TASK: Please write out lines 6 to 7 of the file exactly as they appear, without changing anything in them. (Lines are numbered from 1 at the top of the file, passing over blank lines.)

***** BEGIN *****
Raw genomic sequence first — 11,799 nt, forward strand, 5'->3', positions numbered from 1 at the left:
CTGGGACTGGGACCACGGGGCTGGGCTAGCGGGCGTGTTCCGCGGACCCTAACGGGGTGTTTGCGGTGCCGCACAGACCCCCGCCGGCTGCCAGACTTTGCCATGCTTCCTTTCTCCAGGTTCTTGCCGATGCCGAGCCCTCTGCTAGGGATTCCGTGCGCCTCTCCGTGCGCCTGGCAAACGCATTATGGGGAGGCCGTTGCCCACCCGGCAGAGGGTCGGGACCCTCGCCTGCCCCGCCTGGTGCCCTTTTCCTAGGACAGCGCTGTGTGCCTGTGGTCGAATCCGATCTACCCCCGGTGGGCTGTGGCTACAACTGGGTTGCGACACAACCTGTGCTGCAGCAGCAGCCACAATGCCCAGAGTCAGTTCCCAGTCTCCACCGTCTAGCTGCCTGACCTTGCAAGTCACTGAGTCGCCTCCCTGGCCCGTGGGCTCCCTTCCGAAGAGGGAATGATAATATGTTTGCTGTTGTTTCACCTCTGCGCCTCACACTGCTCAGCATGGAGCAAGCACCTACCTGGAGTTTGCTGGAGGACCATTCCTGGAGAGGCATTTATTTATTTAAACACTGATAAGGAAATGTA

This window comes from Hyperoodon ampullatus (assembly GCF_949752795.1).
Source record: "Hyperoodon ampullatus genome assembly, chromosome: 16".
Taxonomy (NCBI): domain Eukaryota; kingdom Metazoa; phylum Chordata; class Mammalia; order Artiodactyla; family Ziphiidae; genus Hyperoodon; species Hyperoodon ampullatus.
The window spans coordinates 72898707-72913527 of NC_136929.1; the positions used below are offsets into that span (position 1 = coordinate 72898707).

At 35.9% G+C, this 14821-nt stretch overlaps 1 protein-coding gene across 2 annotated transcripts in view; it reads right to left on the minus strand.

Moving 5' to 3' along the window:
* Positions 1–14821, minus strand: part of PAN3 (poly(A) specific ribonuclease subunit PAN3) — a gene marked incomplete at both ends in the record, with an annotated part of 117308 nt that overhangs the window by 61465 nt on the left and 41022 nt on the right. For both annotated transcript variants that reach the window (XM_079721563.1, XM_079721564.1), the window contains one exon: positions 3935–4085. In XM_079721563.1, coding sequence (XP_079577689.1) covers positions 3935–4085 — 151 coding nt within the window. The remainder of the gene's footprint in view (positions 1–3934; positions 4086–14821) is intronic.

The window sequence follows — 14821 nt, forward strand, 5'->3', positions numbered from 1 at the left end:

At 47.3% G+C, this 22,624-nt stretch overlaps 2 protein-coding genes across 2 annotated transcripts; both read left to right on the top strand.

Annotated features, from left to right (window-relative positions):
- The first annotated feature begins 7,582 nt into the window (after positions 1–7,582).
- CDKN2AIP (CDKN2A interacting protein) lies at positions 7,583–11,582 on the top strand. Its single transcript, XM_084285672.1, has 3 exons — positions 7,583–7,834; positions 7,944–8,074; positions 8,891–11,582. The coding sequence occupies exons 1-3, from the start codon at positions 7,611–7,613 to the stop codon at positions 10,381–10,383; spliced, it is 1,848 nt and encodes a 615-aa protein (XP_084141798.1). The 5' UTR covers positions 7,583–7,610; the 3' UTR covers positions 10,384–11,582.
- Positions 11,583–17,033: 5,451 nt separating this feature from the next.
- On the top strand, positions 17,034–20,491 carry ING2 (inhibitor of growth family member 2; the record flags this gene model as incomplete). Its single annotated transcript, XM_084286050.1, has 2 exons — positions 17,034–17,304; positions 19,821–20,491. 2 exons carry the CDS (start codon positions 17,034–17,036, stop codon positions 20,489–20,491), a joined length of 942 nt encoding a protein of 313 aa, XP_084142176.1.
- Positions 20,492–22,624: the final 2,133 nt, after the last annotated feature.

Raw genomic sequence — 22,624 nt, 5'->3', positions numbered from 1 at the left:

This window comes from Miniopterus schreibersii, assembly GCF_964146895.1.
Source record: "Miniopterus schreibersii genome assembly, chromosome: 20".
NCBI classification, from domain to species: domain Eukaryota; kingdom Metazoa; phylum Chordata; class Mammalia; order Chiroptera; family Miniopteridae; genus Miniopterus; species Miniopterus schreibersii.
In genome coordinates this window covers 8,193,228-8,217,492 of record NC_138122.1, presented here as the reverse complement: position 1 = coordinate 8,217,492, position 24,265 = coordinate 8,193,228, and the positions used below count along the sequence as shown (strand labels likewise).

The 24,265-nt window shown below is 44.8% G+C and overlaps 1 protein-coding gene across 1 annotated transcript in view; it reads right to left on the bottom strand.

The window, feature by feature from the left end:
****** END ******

The window spans coordinates 72898707-72913527 of NC_136929.1; the positions used below are offsets into that span (position 1 = coordinate 72898707).

At 35.9% G+C, this 14821-nt stretch overlaps 1 protein-coding gene across 2 annotated transcripts in view; it reads right to left on the minus strand.